Sometimes I marvel at how much technological progress I've experienced during my lifetime. Internet use was limited when I was in college. I still remember the first television commercial to include a website--what the product was, I don't know, but I remember thinking "What the hell is 'http://www'?" The first computer I ever owned was an IBM desktop which had no internal hard drive but booted from a floppy disk (remember those?) inserted into a B drive. I printed to a dot-matrix printer which sounded like a combination between a jackhammer and a chainsaw when the print head was in motion. I couldn't print anything at night for fear I'd wake my college roommate up. Now I compute on a nifty MacBook and print to a Bluetooth printer which is so quiet I often forget I've printed anything until I discover documents in the out tray.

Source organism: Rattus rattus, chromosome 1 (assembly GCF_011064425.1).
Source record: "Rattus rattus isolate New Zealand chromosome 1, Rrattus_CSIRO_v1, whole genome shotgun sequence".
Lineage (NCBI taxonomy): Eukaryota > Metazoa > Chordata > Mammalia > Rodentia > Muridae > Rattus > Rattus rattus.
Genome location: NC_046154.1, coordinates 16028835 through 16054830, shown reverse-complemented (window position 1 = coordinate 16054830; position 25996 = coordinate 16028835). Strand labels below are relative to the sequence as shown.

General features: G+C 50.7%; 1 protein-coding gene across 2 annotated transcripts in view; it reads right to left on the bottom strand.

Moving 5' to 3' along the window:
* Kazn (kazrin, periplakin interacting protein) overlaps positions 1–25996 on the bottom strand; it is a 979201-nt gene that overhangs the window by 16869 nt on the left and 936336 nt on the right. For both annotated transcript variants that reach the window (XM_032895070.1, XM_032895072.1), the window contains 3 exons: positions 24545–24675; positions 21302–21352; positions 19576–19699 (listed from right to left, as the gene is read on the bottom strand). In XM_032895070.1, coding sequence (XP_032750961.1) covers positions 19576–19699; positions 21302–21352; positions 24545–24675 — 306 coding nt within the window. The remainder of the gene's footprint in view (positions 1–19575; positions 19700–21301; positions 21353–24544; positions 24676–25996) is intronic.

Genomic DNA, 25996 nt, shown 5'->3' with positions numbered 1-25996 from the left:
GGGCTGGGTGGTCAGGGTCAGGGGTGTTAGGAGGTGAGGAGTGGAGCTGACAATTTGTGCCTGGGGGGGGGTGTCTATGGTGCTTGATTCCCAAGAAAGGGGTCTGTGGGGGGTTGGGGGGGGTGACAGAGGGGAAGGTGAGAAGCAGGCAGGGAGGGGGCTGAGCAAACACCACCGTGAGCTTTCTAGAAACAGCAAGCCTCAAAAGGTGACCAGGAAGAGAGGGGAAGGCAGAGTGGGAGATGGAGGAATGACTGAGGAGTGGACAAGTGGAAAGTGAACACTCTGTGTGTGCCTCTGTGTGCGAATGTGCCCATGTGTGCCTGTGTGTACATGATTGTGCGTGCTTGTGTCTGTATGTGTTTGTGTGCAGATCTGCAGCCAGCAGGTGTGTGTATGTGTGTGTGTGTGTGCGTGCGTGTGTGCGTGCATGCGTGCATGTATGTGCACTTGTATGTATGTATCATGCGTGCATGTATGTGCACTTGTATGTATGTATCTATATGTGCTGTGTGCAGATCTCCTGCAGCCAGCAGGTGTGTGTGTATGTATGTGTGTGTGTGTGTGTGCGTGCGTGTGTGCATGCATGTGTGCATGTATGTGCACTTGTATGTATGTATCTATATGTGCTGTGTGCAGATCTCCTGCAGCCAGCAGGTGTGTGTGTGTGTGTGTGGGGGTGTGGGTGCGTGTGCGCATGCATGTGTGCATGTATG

Last week I discovered the technological changes in library research. I thought I knew a lot about library research from having been an academic research assistant from 1991-1996. Among the million job responsibilities was combing through the UCSF Library for journal articles the principal investigators needed. By the time I left the job and entered medical school, I was the equivalent of a Jedi Master at finding primary sources in the library. When I was planning my San Francisco trip last week, I knew things had changed and I did some Web research on how to get what I needed efficiently. I believed, in this era of high-speed Everything and virtual Doohickies, I'd be able to get almost all the papers I needed in PDF format, download them to a USB drive, then trudge downstairs to the stacks for the pre-2000 papers which, I assumed, would still be in print format only. Well, things went well but not quite as smoothly as I'd hoped. Here I'm presenting a rundown of library research then and now.